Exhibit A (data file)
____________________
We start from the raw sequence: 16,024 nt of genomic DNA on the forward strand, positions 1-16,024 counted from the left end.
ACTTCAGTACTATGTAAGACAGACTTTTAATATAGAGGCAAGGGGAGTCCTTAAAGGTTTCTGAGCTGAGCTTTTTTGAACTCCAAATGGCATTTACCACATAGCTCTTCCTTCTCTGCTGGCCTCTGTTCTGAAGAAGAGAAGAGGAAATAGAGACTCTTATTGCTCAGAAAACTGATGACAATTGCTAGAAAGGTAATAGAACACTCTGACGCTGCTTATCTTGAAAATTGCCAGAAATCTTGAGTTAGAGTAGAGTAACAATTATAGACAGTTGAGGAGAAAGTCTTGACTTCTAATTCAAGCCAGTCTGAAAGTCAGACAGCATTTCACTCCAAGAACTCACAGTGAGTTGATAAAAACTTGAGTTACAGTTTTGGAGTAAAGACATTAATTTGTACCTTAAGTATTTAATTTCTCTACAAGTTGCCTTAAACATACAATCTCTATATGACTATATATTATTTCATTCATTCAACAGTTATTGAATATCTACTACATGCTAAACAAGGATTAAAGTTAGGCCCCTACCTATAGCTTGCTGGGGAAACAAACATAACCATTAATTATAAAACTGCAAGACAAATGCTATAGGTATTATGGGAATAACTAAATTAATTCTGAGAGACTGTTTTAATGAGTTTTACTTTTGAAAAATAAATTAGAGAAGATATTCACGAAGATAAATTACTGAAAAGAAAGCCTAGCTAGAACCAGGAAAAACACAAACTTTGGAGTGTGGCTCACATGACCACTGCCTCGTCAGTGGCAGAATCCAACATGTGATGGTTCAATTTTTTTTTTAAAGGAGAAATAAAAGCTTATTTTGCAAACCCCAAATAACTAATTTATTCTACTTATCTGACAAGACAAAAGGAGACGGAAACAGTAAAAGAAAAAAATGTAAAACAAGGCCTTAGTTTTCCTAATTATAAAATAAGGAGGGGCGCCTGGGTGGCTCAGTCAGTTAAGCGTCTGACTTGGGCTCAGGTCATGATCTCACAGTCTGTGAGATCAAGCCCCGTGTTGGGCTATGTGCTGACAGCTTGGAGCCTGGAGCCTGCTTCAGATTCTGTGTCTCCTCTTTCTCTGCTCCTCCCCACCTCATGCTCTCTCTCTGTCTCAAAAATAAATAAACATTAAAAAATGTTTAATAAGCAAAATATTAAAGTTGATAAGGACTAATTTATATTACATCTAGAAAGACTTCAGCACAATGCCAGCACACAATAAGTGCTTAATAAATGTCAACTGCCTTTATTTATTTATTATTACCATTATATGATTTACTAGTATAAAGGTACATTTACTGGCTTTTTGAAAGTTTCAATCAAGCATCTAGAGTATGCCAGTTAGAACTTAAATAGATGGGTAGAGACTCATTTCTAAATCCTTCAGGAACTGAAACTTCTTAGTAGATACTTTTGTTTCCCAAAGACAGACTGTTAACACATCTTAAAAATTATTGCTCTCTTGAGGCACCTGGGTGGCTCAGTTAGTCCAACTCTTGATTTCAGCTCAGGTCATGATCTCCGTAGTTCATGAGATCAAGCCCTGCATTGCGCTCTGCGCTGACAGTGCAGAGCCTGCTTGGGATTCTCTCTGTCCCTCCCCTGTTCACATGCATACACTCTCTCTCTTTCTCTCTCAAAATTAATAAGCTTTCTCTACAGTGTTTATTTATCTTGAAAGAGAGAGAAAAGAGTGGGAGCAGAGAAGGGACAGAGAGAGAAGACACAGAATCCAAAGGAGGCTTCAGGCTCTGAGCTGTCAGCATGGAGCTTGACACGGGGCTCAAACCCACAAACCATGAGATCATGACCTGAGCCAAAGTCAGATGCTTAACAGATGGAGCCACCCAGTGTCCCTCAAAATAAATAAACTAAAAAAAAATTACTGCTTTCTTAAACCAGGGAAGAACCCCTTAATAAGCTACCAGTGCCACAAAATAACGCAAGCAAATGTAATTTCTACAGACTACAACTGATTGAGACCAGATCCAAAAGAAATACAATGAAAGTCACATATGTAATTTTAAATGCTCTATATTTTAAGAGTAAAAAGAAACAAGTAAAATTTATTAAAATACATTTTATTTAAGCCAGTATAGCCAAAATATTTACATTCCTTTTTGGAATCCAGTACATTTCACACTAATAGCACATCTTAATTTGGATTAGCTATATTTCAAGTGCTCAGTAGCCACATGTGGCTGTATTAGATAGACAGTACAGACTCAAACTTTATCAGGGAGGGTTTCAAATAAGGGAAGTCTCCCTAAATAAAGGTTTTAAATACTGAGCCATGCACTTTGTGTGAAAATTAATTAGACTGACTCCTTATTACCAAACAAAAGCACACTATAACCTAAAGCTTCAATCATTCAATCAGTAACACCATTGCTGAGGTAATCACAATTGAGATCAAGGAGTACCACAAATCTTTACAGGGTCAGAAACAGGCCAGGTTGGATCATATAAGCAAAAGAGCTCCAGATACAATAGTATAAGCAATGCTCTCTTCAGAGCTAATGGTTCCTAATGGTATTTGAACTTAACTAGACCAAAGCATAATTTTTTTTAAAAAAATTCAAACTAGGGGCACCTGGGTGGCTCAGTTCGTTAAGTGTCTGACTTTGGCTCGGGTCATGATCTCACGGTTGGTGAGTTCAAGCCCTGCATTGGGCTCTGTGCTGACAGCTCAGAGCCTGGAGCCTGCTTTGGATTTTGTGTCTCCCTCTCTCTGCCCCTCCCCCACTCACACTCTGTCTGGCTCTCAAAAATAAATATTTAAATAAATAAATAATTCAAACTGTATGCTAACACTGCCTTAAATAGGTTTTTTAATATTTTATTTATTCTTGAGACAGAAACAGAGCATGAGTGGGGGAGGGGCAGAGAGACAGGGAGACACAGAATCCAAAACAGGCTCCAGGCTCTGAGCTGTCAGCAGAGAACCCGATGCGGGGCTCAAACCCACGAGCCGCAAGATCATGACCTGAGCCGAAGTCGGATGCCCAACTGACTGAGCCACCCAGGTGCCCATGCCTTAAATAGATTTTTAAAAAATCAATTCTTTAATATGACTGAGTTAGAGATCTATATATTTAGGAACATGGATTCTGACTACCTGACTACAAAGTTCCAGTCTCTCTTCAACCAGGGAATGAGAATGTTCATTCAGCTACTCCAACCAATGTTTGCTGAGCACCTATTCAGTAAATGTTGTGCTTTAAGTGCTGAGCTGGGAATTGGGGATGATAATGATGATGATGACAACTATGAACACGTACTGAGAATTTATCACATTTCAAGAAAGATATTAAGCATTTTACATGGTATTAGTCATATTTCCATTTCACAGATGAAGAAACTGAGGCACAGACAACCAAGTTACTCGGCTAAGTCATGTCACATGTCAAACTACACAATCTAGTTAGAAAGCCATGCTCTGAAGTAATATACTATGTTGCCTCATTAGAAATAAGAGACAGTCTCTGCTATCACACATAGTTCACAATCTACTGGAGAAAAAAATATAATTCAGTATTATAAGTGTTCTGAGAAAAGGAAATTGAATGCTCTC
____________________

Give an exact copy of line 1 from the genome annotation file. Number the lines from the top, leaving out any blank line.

We start from the raw sequence: 16,024 nt of genomic DNA on the forward strand, positions 1-16,024 counted from the left end.